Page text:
B is for banking (central)

The does B this week:

It is a wonderful convenience to be able to buy almost anything we want, offering nothing in exchange but flimsy paper or an electronic claim on our bank account. We experience this convenience every time we go to the supermarket and pay by cash, ATM or credit card.

The entire system depends on the seller’s confidence that the means of payment being offered is of real value. Counterfeit cash, or fraudulent ATM or credit card transactions potentially undermine every honest person’s ability to transact.

For most of human history, confidence has been greatest in coins made of gold and silver. Ancient rulers who secretly debased their coins cheated their people and eroded that confidence. 

Today, we transact in a world of monopoly government paper money, backed only by trust in government. Like the rulers of old, today’s governments can cheat their people by creating unanticipated inflation through issuing too much paper money.

The diverse interest rates paid on borrowings by banks and governments illustrate how confidence varies in the value of each issuer’s promise to pay future interest and principal. Higher interest rates mean higher risk.

The modern government-controlled central bank is banker to the major commercial banks. It accepts their deposits (which count as banking system reserves) and may lend them money or buy some of their assets when they need more cash. The perceived soundness of a commercial bank depends, in part, on its perceived central bank support.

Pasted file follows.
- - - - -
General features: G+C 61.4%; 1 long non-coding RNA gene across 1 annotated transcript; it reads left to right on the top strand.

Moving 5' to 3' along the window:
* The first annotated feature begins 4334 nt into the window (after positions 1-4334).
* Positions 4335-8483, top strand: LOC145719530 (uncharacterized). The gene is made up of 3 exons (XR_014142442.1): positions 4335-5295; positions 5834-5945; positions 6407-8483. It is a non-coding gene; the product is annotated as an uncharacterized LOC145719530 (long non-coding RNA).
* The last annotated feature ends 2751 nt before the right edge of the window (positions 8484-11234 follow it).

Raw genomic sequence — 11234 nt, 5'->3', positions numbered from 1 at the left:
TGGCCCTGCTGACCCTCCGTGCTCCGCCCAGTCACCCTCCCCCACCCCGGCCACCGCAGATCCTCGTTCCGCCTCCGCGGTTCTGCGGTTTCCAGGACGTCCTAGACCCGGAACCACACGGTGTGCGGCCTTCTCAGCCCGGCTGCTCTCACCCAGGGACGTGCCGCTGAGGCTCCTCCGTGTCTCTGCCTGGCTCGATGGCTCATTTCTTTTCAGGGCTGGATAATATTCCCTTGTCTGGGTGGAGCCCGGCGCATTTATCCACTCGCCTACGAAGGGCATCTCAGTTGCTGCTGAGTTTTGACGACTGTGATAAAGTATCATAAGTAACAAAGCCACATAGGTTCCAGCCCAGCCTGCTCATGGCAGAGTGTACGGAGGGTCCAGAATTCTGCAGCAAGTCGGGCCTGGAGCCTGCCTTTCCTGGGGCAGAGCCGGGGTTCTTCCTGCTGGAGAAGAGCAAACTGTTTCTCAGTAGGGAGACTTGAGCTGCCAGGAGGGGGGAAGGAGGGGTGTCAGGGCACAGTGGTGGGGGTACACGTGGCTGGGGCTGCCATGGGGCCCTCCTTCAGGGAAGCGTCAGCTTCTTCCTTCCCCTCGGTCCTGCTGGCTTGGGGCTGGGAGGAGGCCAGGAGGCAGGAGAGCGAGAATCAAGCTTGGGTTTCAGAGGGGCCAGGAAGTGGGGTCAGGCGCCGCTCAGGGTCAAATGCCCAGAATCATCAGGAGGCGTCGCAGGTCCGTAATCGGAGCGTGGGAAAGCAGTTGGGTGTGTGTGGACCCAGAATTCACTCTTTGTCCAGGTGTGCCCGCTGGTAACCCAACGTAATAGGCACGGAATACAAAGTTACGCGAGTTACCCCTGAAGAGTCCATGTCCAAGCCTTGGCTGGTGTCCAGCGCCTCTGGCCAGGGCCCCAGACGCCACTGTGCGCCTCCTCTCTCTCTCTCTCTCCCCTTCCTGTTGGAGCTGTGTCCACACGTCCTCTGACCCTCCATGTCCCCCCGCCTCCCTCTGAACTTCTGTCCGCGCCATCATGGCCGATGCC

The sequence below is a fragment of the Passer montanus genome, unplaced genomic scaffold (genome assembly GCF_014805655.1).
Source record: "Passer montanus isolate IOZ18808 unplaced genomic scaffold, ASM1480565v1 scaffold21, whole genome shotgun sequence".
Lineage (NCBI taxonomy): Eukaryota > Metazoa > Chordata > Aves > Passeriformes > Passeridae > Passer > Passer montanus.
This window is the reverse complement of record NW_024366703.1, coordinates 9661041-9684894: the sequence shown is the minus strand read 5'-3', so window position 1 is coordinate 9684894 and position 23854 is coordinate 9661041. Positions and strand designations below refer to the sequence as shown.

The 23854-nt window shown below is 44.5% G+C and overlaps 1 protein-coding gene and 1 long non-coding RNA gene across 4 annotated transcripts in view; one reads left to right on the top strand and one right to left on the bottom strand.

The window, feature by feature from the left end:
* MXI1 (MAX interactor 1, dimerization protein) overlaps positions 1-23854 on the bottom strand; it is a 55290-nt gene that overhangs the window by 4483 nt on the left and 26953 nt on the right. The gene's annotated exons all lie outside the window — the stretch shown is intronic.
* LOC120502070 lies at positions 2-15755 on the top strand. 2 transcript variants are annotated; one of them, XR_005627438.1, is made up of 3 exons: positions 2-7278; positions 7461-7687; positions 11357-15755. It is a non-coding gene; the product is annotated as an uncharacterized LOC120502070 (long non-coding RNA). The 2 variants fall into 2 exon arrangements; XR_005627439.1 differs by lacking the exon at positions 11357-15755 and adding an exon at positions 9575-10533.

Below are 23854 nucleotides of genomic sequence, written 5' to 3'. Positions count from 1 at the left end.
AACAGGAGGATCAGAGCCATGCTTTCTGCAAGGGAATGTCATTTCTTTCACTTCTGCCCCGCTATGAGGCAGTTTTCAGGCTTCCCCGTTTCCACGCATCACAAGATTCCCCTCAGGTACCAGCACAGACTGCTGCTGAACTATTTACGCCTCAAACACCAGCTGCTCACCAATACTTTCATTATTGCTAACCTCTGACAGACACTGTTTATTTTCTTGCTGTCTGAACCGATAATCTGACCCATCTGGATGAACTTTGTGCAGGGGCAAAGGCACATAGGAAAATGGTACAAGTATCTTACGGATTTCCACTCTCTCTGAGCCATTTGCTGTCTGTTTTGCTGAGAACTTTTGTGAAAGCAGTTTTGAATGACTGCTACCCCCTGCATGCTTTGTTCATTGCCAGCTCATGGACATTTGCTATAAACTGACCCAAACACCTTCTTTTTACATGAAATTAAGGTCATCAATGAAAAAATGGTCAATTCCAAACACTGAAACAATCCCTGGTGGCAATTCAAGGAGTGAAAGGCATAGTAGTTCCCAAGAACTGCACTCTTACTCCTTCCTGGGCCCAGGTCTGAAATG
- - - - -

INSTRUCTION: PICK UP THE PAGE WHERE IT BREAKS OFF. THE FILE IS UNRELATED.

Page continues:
The soundness of a commercial bank also depends on the quality of its loans, the degree to which it matches deposit and lending risks, the level and quality of its reserves, and the financial strength of its major shareholders.

In contrast, the soundness of a central bank is dominated by the government’s ability to inject more taxpayer money into it when needed.

Governments may oblige central banks to lend unwisely, perhaps by forcing them to fund government deficits, or perhaps to support institutions that have made bad loans in a politically ‘worthy’ cause, such as housing loans to uncreditworthy borrowers.

Such situations can easily induce booms and crashes, banking crises and prolonged unemployment.

These roles and pressures place heavy responsibilities on central bankers. They stand at the apex of the confidence pyramid and play a pivotal role, for better or for worse, during any general banking crisis.

Central banking has mystique, but no magic wand. It cannot insulate the public from the consequences of collective fiscal and financial follies.

Next week is C for competition!

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